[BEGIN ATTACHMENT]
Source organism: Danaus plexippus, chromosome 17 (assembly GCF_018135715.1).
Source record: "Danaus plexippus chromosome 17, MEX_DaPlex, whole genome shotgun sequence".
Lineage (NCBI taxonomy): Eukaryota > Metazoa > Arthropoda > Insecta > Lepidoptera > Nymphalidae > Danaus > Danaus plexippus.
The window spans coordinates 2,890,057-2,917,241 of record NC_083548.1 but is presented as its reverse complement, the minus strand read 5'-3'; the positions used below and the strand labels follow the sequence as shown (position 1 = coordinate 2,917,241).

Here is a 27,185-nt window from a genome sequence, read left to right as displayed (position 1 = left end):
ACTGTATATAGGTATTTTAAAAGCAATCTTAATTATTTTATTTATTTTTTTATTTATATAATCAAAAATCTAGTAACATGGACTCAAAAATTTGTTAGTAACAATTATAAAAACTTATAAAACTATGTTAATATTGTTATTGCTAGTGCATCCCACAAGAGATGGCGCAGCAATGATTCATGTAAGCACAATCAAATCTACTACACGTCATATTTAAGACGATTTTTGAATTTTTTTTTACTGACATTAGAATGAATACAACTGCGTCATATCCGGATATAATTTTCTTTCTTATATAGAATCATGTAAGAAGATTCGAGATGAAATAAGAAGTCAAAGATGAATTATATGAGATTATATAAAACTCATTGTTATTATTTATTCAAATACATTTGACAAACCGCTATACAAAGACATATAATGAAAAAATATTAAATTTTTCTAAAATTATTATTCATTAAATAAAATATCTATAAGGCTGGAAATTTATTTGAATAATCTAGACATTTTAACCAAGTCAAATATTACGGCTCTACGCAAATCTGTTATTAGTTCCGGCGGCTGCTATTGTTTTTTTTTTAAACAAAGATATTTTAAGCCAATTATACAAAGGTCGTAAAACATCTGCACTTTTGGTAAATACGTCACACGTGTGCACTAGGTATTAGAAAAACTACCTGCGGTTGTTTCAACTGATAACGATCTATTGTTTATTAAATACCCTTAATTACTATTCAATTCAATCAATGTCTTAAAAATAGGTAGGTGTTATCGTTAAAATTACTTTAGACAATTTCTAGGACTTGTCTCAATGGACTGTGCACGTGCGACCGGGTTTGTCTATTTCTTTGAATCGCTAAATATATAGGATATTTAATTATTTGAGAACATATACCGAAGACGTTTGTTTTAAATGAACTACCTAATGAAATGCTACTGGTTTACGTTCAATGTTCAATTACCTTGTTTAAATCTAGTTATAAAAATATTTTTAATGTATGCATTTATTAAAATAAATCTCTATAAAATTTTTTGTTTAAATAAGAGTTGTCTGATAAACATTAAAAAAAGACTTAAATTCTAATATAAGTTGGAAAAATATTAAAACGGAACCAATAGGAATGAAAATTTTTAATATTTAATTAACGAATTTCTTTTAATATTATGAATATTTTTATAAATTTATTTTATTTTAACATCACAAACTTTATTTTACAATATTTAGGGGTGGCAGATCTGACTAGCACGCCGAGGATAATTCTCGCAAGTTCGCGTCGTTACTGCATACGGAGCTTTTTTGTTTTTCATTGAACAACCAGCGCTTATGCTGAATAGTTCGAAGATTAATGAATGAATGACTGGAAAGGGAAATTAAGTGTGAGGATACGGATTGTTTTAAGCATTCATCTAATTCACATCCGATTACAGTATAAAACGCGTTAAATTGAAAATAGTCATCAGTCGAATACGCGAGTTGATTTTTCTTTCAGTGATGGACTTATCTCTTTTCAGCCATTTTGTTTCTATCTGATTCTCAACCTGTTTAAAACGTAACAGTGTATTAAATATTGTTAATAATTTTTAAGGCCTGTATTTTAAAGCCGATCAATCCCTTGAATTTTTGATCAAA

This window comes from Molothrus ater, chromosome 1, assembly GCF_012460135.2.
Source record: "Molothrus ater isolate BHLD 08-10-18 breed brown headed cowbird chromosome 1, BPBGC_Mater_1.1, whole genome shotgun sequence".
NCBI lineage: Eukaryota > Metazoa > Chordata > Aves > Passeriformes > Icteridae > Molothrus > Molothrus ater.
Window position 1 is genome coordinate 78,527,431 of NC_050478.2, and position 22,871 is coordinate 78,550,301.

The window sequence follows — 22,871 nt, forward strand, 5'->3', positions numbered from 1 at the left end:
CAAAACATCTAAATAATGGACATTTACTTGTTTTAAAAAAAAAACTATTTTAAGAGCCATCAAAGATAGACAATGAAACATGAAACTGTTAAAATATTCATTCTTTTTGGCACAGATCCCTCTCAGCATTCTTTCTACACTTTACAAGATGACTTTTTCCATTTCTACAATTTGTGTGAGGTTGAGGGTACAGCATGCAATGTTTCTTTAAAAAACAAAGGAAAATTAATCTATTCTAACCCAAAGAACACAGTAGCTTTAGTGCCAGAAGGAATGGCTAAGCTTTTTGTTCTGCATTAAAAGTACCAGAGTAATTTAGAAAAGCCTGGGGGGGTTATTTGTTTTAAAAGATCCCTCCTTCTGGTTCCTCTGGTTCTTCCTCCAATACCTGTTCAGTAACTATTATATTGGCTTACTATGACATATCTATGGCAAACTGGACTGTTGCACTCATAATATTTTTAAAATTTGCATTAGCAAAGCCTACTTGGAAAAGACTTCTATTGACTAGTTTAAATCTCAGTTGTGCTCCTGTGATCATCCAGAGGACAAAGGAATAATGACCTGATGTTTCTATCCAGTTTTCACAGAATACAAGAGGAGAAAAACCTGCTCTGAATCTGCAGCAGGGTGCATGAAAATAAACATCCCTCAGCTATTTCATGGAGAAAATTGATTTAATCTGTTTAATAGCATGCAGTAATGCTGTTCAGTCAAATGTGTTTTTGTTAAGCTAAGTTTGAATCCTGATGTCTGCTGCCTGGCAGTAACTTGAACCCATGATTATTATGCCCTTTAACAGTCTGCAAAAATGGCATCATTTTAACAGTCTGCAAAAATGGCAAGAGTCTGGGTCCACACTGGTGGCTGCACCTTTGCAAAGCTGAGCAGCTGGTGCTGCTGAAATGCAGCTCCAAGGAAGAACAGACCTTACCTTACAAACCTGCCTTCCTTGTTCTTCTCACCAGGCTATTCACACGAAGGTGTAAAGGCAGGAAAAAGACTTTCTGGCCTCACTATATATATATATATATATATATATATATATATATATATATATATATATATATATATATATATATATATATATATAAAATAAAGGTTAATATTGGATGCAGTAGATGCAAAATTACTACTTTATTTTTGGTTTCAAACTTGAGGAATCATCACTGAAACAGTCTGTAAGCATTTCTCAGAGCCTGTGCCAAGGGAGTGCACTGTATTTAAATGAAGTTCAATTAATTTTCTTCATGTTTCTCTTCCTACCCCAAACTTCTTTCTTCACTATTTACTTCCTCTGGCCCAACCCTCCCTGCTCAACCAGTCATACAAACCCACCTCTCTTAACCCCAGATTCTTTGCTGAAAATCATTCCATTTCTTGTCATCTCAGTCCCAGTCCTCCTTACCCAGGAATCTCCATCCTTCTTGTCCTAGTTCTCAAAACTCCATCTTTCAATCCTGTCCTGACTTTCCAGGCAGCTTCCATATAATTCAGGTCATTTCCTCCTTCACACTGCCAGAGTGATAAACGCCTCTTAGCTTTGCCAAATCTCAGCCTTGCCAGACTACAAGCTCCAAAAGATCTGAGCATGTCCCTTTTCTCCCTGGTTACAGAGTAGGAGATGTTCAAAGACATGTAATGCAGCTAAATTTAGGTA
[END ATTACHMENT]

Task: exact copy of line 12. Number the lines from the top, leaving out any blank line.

CAAAACATCTAAATAATGGACATTTACTTGTTTTAAAAAAAAAACTATTTTAAGAGCCATCAAAGATAGACAATGAAACATGAAACTGTTAAAATATTCATTCTTTTTGGCACAGATCCCTCTCAGCATTCTTTCTACACTTTACAAGATGACTTTTTCCATTTCTACAATTTGTGTGAGGTTGAGGGTACAGCATGCAATGTTTCTTTAAAAAACAAAGGAAAATTAATCTATTCTAACCCAAAGAACACAGTAGCTTTAGTGCCAGAAGGAATGGCTAAGCTTTTTGTTCTGCATTAAAAGTACCAGAGTAATTTAGAAAAGCCTGGGGGGGTTATTTGTTTTAAAAGATCCCTCCTTCTGGTTCCTCTGGTTCTTCCTCCAATACCTGTTCAGTAACTATTATATTGGCTTACTATGACATATCTATGGCAAACTGGACTGTTGCACTCATAATATTTTTAAAATTTGCATTAGCAAAGCCTACTTGGAAAAGACTTCTATTGACTAGTTTAAATCTCAGTTGTGCTCCTGTGATCATCCAGAGGACAAAGGAATAATGACCTGATGTTTCTATCCAGTTTTCACAGAATACAAGAGGAGAAAAACCTGCTCTGAATCTGCAGCAGGGTGCATGAAAATAAACATCCCTCAGCTATTTCATGGAGAAAATTGATTTAATCTGTTTAATAGCATGCAGTAATGCTGTTCAGTCAAATGTGTTTTTGTTAAGCTAAGTTTGAATCCTGATGTCTGCTGCCTGGCAGTAACTTGAACCCATGATTATTATGCCCTTTAACAGTCTGCAAAAATGGCATCATTTTAACAGTCTGCAAAAATGGCAAGAGTCTGGGTCCACACTGGTGGCTGCACCTTTGCAAAGCTGAGCAGCTGGTGCTGCTGAAATGCAGCTCCAAGGAAGAACAGACCTTACCTTACAAACCTGCCTTCCTTGTTCTTCTCACCAGGCTATTCACACGAAGGTGTAAAGGCAGGAAAAAGACTTTCTGGCCTCACTATATATATATATATATATATATATATATATATATATATATATATATATATATATATATATATATATATATATATAAAATAAAGGTTAATATTGGATGCAGTAGATGCAAAATTACTACTTTATTTTTGGTTTCAAACTTGAGGAATCATCACTGAAACAGTCTGTAAGCATTTCTCAGAGCCTGTGCCAAGGGAGTGCACTGTATTTAAATGAAGTTCAATTAATTTTCTTCATGTTTCTCTTCCTACCCCAAACTTCTTTCTTCACTATTTACTTCCTCTGGCCCAACCCTCCCTGCTCAACCAGTCATACAAACCCACCTCTCTTAACCCCAGATTCTTTGCTGAAAATCATTCCATTTCTTGTCATCTCAGTCCCAGTCCTCCTTACCCAGGAATCTCCATCCTTCTTGTCCTAGTTCTCAAAACTCCATCTTTCAATCCTGTCCTGACTTTCCAGGCAGCTTCCATATAATTCAGGTCATTTCCTCCTTCACACTGCCAGAGTGATAAACGCCTCTTAGCTTTGCCAAATCTCAGCCTTGCCAGACTACAAGCTCCAAAAGATCTGAGCATGTCCCTTTTCTCCCTGGTTACAGAGTAGGAGATGTTCAAAGACATGTAATGCAGCTAAATTTAGGTA